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Idaho disputes crime ranking

Wed., April 1, 2009

BOISE – Idaho criminal justice officials say a national report ranking the state as second in the nation when it comes to the number of adults under correctional control is misleading.

The report, by the Pew Center on the States, found that one in 18 Idaho adults was under correctional control in 2007 – placing the state’s per capita rate second only to Georgia.

But Gregory Sali, research analyst supervisor for the Idaho Department of Correction, said the report skews Idaho’s numbers by counting the state’s population of unsupervised probationers. Officials with the Idaho Supreme Court and the Idaho Association of Counties have joined the criticism.

Not all states have a low-level classification for offenders who commit minor crimes and are considered at low risk to re-offend. In Idaho, unsupervised probationers are not required to check in with probation officers, but the Idaho Department of Correction still monitors all the state’s parolees, Sali said.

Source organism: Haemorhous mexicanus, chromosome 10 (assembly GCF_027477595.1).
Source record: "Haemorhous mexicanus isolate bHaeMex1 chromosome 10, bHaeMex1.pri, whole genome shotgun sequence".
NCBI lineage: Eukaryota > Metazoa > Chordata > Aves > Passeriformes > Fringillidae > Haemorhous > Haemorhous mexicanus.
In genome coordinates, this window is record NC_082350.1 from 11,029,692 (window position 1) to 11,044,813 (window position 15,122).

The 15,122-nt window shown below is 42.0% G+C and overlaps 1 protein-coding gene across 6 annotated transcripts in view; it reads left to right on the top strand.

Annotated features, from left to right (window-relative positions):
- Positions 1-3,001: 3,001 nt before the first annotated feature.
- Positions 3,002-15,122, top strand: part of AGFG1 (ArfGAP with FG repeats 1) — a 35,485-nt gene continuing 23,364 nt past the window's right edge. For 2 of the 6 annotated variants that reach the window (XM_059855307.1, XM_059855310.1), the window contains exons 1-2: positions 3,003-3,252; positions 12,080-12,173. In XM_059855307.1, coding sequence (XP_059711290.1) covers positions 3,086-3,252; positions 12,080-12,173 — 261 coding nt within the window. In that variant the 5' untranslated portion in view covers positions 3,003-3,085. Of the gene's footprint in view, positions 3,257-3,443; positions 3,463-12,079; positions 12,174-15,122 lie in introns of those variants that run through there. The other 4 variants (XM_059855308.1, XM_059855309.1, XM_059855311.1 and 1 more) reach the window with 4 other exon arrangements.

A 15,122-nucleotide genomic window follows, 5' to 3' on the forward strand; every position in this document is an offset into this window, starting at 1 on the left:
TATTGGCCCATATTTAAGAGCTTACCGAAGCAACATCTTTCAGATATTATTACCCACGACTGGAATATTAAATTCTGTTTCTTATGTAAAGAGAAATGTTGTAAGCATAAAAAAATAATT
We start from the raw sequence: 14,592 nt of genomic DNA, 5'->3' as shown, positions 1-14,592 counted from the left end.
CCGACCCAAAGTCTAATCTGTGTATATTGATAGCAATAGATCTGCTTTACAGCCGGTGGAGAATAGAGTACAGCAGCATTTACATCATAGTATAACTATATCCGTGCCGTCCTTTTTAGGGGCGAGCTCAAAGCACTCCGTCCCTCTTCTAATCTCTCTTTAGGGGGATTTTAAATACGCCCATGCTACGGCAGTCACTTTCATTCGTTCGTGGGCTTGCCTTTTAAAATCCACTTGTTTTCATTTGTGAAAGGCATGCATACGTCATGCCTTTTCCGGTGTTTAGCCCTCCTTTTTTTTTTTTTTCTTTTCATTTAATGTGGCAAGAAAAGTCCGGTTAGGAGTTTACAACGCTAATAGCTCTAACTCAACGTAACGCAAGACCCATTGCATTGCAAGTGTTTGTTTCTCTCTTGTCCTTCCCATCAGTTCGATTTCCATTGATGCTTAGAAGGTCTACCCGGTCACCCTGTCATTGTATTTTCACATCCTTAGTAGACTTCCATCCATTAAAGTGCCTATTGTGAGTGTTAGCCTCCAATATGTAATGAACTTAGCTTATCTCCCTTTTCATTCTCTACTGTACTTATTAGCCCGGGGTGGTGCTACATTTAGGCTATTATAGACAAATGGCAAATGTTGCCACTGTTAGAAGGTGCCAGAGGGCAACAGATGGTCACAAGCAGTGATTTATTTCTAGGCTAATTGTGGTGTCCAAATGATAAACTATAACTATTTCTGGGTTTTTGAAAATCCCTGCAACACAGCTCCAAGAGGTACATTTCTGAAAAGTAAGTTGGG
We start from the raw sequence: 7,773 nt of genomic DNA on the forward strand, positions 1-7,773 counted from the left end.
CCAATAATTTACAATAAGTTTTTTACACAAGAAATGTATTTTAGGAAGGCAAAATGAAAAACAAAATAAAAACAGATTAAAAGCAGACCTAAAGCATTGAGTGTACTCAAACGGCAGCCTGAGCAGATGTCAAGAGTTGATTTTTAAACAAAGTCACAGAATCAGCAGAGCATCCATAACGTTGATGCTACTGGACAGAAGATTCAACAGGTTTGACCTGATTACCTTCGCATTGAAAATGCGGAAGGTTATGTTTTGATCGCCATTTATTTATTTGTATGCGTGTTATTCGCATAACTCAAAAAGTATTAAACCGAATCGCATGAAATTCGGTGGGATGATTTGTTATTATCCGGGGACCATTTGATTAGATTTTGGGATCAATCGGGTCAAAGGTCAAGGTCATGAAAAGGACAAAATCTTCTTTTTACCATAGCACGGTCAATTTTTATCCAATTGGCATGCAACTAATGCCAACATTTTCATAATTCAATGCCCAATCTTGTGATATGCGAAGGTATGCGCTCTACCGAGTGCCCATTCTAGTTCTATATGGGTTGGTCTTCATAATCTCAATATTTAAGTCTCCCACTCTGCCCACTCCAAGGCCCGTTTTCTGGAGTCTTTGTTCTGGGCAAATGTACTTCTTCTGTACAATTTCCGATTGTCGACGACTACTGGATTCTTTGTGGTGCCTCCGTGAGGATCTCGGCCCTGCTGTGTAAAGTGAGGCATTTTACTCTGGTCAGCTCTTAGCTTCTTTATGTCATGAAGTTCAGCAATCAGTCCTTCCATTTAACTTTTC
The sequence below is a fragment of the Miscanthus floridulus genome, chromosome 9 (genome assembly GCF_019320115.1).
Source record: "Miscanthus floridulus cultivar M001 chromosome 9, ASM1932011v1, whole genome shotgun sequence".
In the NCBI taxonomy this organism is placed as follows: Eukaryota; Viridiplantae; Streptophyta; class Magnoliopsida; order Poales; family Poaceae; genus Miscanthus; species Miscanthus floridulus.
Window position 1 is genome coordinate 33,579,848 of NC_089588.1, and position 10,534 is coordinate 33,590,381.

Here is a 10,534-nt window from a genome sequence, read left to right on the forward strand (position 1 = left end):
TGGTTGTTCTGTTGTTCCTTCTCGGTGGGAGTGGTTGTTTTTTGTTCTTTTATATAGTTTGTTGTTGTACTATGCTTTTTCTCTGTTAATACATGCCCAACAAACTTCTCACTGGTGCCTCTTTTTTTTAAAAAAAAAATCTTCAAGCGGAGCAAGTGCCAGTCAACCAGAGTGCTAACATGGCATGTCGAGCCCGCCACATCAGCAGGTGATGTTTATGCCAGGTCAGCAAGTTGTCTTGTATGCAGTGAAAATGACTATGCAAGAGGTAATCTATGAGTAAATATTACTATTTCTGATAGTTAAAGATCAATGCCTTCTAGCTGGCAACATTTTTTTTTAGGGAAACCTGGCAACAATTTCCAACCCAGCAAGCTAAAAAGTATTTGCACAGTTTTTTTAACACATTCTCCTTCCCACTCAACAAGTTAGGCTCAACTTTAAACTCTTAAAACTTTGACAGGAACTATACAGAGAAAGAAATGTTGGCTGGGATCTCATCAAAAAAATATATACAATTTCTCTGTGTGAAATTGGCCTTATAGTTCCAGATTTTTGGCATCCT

But Pew officials stand by their numbers, noting that they gathered them from the U.S. Department of Justice’s Bureau of Justice Statistics and that the bureau has several methods of verifying the data.

“For all the numbers in the report, in terms of population, we use the Bureau of Justice Statistics and they send out a survey that has real strict definitions,” said Adam Gelb, director of the Pew Center on the States.

According to the report, Idaho has more than 48,000 people on probation and more than 3,000 on parole – in other words, one in every 21 residents is on probation or parole, ranking Idaho second in the nation. Just over 11,000 people are in prison or jail in Idaho, according to the report. That’s 1 in 100 residents, and it puts the state at a national rank of 21.

The Pew report combined those two numbers to come up with the 1 in 18 figure.

“Everyone is concerned that that number is an error,” said Idaho Courts Administrator Patti Tobias.

Roughly 33,000 of the more than 48,000 probationers are on unsupervised probation, said William Sabol, chief of the Corrections Statistics Program at the Bureau of Justice Statistics. The remaining probationers are on supervised misdemeanor and felony probation.The Pew report recommended that although violent criminals need to be locked up, the nation could save money by overseeing nonviolent offenders in their communities.

But because the bulk of Idaho’s offenders under correctional control are probationers who are already being handled in their own community – most without any supervision at all – it’s difficult to say what the report actually means for Idaho, Gelb said.


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